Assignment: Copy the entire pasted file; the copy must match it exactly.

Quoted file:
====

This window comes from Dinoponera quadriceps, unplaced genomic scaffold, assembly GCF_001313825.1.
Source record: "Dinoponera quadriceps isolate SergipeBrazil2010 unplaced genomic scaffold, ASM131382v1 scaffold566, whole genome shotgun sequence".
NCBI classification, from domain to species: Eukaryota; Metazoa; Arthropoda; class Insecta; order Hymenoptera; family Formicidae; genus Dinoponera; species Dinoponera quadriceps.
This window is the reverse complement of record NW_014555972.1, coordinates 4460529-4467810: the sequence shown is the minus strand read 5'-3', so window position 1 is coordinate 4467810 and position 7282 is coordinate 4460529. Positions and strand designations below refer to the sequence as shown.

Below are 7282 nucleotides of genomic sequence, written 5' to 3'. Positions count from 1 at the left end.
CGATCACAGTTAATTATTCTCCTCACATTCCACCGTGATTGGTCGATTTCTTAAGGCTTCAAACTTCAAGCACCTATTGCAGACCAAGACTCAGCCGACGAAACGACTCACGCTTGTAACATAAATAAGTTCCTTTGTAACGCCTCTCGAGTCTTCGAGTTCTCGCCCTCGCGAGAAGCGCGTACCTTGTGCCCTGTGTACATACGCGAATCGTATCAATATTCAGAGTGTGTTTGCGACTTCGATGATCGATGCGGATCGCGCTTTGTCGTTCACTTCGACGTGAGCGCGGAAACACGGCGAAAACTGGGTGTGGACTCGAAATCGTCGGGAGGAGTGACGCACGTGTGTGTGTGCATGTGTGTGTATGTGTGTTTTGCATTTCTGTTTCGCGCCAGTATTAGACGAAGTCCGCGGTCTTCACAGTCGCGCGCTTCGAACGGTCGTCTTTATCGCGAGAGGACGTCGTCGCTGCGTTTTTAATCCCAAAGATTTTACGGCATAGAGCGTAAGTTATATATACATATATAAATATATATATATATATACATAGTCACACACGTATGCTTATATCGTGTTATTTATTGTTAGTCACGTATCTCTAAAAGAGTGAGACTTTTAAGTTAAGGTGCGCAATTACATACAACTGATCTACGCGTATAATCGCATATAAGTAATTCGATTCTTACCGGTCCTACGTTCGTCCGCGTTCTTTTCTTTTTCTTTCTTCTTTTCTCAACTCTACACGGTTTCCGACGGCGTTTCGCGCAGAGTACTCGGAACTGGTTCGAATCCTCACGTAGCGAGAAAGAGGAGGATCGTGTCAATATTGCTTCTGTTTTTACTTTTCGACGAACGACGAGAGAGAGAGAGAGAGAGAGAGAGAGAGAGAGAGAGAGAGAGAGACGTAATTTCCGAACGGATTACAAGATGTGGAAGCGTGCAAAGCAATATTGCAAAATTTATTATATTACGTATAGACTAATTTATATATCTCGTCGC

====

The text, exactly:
This window comes from Dinoponera quadriceps, unplaced genomic scaffold, assembly GCF_001313825.1.
Source record: "Dinoponera quadriceps isolate SergipeBrazil2010 unplaced genomic scaffold, ASM131382v1 scaffold566, whole genome shotgun sequence".
NCBI classification, from domain to species: Eukaryota; Metazoa; Arthropoda; class Insecta; order Hymenoptera; family Formicidae; genus Dinoponera; species Dinoponera quadriceps.
This window is the reverse complement of record NW_014555972.1, coordinates 4460529-4467810: the sequence shown is the minus strand read 5'-3', so window position 1 is coordinate 4467810 and position 7282 is coordinate 4460529. Positions and strand designations below refer to the sequence as shown.

Below are 7282 nucleotides of genomic sequence, written 5' to 3'. Positions count from 1 at the left end.
CGATCACAGTTAATTATTCTCCTCACATTCCACCGTGATTGGTCGATTTCTTAAGGCTTCAAACTTCAAGCACCTATTGCAGACCAAGACTCAGCCGACGAAACGACTCACGCTTGTAACATAAATAAGTTCCTTTGTAACGCCTCTCGAGTCTTCGAGTTCTCGCCCTCGCGAGAAGCGCGTACCTTGTGCCCTGTGTACATACGCGAATCGTATCAATATTCAGAGTGTGTTTGCGACTTCGATGATCGATGCGGATCGCGCTTTGTCGTTCACTTCGACGTGAGCGCGGAAACACGGCGAAAACTGGGTGTGGACTCGAAATCGTCGGGAGGAGTGACGCACGTGTGTGTGTGCATGTGTGTGTATGTGTGTTTTGCATTTCTGTTTCGCGCCAGTATTAGACGAAGTCCGCGGTCTTCACAGTCGCGCGCTTCGAACGGTCGTCTTTATCGCGAGAGGACGTCGTCGCTGCGTTTTTAATCCCAAAGATTTTACGGCATAGAGCGTAAGTTATATATACATATATAAATATATATATATATATACATAGTCACACACGTATGCTTATATCGTGTTATTTATTGTTAGTCACGTATCTCTAAAAGAGTGAGACTTTTAAGTTAAGGTGCGCAATTACATACAACTGATCTACGCGTATAATCGCATATAAGTAATTCGATTCTTACCGGTCCTACGTTCGTCCGCGTTCTTTTCTTTTTCTTTCTTCTTTTCTCAACTCTACACGGTTTCCGACGGCGTTTCGCGCAGAGTACTCGGAACTGGTTCGAATCCTCACGTAGCGAGAAAGAGGAGGATCGTGTCAATATTGCTTCTGTTTTTACTTTTCGACGAACGACGAGAGAGAGAGAGAGAGAGAGAGAGAGAGAGAGAGAGAGAGAGAGACGTAATTTCCGAACGGATTACAAGATGTGGAAGCGTGCAAAGCAATATTGCAAAATTTATTATATTACGTATAGACTAATTTATATATCTCGTCGC